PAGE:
Delayed or Not: How the DOL Fiduciary Rule Is Transforming Commission Products
We still await formal response from the Department of Labor (DOL) to President Trump’s executive order instructing the DOL to re-evaluate the fiduciary rule. The DOL reportedly filed documents with the Office of Management and Budget (OMB) last week regarding how it will respond to the executive order, but those documents will not be made public until the OMB has reviewed them.
On the legal front, the Texas federal judge in the lawsuit brought by industry groups against the DOL ruled last week in favor of the DOL, allowing the rule to stand.
Many advisors have asked us if a delay of the April 10, 2017, implementation date – or even a full repeal of the rule – would mean all the changes we have discussed over the past year will simply roll back to their pre-DOL state. While a delay, review or repeal of the rule would likely alleviate some aspects, the industry has already begun an evolution to increase transparency and further reduce conflicts of interest.
As we’ve previously mentioned, this evolution began before the DOL finalized its fiduciary rule in April 2016. The Securities Exchange Commission (SEC) has driven the movement to eliminate 12b-1 fees in advisory accounts, as well as the conversion of mutual funds within advisory accounts to lower-cost share classes specifically designed for advisory accounts. In accordance with SEC guidance, as of Jan. 1 of this year, Securities Service Network rebates all 12b-1 fees in advisory accounts back to the clients. The mutual fund share class conversion project is under way, with a new approved mutual fund list anticipated by the end of February and conversions beginning in March.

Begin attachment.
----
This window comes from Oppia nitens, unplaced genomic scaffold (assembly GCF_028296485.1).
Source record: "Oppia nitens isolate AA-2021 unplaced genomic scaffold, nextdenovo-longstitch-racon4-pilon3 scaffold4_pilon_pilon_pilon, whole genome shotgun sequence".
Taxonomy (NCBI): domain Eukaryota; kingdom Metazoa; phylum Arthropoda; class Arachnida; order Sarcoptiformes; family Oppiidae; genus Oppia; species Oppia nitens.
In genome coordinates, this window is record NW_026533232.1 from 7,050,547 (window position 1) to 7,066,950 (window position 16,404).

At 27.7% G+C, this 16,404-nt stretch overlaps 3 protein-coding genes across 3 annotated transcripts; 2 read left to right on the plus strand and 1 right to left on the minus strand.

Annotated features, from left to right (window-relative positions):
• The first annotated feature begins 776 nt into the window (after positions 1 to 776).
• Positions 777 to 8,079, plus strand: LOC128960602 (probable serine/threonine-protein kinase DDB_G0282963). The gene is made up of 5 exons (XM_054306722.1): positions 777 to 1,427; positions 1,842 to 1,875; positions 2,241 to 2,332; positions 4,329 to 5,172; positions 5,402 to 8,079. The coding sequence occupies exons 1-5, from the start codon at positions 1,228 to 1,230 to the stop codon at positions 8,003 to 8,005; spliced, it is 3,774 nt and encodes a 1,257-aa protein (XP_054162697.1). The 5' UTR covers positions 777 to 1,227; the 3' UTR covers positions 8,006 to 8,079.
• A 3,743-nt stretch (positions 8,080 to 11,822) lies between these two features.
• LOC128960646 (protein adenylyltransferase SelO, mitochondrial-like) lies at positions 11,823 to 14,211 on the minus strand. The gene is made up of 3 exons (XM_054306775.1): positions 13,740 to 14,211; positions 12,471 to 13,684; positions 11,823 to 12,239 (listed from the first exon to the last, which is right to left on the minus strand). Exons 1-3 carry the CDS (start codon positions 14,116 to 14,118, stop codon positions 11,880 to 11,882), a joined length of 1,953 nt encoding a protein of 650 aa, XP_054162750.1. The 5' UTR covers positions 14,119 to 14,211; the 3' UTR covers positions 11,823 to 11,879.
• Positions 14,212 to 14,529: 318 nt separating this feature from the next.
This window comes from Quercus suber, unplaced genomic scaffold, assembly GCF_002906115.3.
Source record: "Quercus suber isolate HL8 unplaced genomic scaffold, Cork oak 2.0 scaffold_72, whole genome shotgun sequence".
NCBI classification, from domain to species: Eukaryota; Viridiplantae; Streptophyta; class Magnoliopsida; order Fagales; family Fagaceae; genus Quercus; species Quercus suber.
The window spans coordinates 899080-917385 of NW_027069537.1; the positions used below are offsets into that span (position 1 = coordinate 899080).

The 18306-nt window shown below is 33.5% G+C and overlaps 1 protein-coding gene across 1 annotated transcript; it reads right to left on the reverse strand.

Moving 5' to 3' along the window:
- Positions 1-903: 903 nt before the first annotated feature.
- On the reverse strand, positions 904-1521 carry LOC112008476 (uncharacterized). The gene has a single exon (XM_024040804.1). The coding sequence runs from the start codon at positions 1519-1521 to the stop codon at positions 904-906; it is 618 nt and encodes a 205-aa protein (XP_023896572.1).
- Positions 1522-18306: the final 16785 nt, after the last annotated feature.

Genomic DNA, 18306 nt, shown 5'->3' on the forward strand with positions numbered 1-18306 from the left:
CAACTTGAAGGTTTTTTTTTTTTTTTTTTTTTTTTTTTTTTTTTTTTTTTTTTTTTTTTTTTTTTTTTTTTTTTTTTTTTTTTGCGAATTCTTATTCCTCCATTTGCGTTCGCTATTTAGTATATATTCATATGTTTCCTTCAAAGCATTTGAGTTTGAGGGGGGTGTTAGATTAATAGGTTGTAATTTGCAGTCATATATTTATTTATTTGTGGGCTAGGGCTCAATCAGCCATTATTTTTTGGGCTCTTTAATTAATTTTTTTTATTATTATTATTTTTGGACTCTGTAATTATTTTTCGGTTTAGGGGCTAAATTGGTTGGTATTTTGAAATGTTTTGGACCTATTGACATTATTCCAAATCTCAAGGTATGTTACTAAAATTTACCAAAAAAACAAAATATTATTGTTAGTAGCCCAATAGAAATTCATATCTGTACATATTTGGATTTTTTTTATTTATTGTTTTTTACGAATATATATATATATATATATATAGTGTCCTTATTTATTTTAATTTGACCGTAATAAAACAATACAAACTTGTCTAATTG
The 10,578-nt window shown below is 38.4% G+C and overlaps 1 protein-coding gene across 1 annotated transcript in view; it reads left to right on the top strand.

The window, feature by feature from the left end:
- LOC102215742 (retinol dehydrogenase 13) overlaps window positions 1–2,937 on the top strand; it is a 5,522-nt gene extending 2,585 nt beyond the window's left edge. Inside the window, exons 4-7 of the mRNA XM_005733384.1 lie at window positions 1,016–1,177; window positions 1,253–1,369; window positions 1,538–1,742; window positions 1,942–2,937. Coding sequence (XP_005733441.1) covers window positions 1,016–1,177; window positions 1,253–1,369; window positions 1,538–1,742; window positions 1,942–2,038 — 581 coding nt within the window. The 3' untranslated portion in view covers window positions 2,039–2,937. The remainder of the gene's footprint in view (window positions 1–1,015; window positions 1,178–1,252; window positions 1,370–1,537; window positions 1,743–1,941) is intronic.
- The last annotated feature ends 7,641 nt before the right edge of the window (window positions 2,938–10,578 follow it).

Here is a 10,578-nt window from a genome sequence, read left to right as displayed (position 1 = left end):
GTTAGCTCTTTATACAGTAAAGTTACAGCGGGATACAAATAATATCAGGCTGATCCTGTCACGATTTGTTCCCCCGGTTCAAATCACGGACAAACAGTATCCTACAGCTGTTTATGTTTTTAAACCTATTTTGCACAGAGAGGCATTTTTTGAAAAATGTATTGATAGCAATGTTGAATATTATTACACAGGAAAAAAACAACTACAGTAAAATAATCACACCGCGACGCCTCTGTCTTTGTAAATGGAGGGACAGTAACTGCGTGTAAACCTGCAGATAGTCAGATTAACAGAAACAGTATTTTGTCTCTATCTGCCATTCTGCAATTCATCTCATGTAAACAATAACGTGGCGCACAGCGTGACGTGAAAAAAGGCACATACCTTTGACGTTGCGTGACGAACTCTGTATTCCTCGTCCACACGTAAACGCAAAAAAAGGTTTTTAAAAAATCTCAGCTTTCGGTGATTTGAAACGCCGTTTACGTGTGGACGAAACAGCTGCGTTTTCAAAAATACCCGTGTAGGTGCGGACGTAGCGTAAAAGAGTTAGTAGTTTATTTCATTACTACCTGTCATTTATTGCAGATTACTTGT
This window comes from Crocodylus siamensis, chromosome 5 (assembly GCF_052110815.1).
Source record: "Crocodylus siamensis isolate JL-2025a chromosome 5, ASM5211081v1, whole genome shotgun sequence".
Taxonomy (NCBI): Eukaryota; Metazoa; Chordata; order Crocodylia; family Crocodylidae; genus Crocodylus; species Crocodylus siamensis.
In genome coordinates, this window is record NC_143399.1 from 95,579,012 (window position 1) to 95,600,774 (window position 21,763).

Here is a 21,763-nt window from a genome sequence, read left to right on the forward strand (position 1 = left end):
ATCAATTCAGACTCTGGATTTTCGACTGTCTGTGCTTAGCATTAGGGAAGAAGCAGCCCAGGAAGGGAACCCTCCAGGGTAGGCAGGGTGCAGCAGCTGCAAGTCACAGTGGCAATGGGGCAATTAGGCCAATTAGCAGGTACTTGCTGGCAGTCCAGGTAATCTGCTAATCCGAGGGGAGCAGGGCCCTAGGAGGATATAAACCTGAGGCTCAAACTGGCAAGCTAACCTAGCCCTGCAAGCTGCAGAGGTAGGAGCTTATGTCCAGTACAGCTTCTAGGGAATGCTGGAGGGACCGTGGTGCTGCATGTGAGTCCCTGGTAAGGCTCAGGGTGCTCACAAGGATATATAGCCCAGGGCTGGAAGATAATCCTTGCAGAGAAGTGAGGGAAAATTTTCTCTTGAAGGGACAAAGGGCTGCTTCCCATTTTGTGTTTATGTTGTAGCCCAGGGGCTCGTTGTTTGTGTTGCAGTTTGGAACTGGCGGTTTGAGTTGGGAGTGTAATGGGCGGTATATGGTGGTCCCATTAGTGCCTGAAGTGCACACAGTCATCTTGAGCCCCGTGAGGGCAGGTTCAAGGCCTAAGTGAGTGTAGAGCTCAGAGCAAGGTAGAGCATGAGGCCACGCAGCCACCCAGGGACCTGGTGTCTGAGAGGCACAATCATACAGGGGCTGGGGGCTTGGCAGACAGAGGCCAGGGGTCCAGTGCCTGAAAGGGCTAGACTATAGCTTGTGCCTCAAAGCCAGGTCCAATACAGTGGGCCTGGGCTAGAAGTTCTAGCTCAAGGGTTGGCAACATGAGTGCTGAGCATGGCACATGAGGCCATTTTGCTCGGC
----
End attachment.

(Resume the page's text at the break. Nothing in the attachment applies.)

Regardless of the outcome of the DOL fiduciary rule, the SEC-driven changes in advisory accounts will not be rolled back. We encourage you to take action, if you haven’t already, to adjust your practice – including service and pricing models – to reflect this new reality of the advisory business. To assist you, we created a guide for evaluating your service and fee matrix and discussing fees with clients.
Like the SEC, FINRA has been focusing on conflicts of interest, including costs to clients and compensation structures within similar products. In 2015, FINRA paid significant attention to the use of L-share variable annuities due to the “shorter surrender periods, but higher costs.” In 2016, FINRA focused on the use of mutual fund A, B and C share classes within 529 plans, indicating firms should assess which share class is appropriate based on the client’s investment time horizon and liquidity needs. In 2017, FINRA again is focusing on mutual funds and variable annuities to identify sales practice violations such as excessive and short-term trading of long-term products. The past several years of examination letters show FINRA has a focus on conflicts associated with the compensation for product share classes.
Similarly, the DOL made it clear that one of the biggest conflicts for advisors is differing compensation for the same type of product. Product companies and firms have been working together to eliminate compensation incentives to sell one product over another by leveling commissions for each product type. Doing so would significantly reduce the ability for a plaintiff’s attorney to argue that compensation played a part in the selection of the product within its own category of product.
The potential delay of the DOL rule adds another layer of uncertainty around the changes occurring with commission products. Tracing the entire compensation chain for these products, analyzing each action and entity for issues under the rule, and proposing action that doesn’t create a chain effect of unintended consequences, has been incredibly challenging for product sponsors and broker-dealers.
With so many changes already in motion to level compensation on product types and reduce costs to consumers, the proliferation of new lower-cost products may be the new normal, regardless of what happens to the DOL rule. When we have clarity around whether the rule will move ahead as planned, be delayed for a specified amount of time or be repealed, we will reassess the new product landscape and make adjustments to our policies and processes as needed to best serve clients and advisors.
If you have questions regarding the DOL Fiduciary rule, please send an email to AsktheDOLexpert@Ladenburg.com.